I found my way to your post from the literary connection article in “The Atlantic” and I’m so glad I did! Thank you so much for such an excellent, thoughtful, and well-written post. It’s a pleasure to (finally!) read an intelligent take on the finale, and the series as a whole. I’m sure that Vince Gilligan himself would enjoy reading this, knowing that there are people who actually “get it”. Thank you, Alastair!

  10. Rebecca W says:

    Love these insights, thanks!

  11. Andrew says:

    Here’s a fun thing: I was watching the season 3 finale and there’s a scene in Gale’s apartment. There are piles of books lying around. An at the top of one there is, what appears to be, the 2009 reprint of Beveridge’s edition of Calvin’s Institutes!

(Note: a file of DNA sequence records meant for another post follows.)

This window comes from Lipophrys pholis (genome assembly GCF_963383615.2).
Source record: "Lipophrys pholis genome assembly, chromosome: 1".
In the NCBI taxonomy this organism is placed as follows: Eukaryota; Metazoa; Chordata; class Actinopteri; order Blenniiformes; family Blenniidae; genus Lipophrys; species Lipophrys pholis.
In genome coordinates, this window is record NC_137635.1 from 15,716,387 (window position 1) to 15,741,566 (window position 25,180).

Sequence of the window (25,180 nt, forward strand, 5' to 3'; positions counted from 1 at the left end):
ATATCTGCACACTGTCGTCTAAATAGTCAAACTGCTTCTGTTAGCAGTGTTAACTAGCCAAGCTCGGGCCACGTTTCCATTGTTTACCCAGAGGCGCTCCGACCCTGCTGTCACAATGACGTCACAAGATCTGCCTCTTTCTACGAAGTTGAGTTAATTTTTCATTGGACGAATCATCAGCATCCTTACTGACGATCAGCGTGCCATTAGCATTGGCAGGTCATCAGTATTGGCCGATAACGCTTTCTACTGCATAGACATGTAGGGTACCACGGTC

https://www.evernote.com/pub/view/agmckinley/publicnotebook/2e626df3-ffb5-41d8-a125-9ee4fd149c29?locale=en#st=p&n=2e626df3-ffb5-41d8-a125-9ee4fd149c29

  12. Pingback: Links 11 – 18/10/13 | Alastair's Adversaria

  13. Pingback: Retrospective on 2013 | Alastair's Adversaria